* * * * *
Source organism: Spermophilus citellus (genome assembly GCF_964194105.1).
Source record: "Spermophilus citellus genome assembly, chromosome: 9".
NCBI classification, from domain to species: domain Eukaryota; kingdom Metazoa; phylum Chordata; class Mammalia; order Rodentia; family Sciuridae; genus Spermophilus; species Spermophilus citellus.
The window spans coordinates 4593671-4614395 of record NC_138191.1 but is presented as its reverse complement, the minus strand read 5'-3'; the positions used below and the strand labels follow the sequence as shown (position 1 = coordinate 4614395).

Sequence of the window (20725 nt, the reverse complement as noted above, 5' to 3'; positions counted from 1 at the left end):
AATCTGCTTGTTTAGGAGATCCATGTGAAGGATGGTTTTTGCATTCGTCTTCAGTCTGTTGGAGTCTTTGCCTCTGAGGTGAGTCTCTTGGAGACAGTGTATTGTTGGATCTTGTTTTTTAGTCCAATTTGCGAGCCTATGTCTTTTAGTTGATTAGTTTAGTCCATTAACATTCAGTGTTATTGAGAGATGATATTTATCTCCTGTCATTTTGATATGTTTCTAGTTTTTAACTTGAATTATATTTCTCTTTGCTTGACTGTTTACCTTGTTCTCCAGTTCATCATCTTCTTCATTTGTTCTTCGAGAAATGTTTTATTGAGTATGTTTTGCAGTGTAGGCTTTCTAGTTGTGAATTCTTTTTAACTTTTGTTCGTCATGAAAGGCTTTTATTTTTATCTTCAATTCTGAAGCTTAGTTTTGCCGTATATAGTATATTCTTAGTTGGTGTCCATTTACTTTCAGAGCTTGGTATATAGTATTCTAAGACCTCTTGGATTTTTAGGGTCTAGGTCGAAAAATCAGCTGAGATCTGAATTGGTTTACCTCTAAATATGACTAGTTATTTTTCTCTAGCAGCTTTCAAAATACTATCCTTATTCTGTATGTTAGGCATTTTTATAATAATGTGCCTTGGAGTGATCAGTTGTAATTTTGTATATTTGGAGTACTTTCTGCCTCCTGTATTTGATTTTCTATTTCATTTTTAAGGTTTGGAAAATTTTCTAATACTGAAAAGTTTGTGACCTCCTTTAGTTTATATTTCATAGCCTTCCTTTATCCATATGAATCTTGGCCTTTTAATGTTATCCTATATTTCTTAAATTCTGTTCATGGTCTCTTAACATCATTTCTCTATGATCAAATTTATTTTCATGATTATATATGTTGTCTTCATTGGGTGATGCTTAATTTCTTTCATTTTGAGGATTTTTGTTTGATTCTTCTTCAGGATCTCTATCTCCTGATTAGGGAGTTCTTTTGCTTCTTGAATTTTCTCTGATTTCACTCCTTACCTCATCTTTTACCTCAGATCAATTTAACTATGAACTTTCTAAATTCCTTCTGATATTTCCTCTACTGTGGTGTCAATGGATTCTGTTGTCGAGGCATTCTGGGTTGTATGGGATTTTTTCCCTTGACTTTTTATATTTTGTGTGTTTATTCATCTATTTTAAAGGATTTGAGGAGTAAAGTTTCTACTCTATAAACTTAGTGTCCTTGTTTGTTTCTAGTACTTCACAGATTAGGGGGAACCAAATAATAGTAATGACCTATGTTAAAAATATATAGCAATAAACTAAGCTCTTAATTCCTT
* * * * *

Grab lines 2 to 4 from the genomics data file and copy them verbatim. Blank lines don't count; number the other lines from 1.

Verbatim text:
Source record: "Spermophilus citellus genome assembly, chromosome: 9".
NCBI classification, from domain to species: domain Eukaryota; kingdom Metazoa; phylum Chordata; class Mammalia; order Rodentia; family Sciuridae; genus Spermophilus; species Spermophilus citellus.
The window spans coordinates 4593671-4614395 of record NC_138191.1 but is presented as its reverse complement, the minus strand read 5'-3'; the positions used below and the strand labels follow the sequence as shown (position 1 = coordinate 4614395).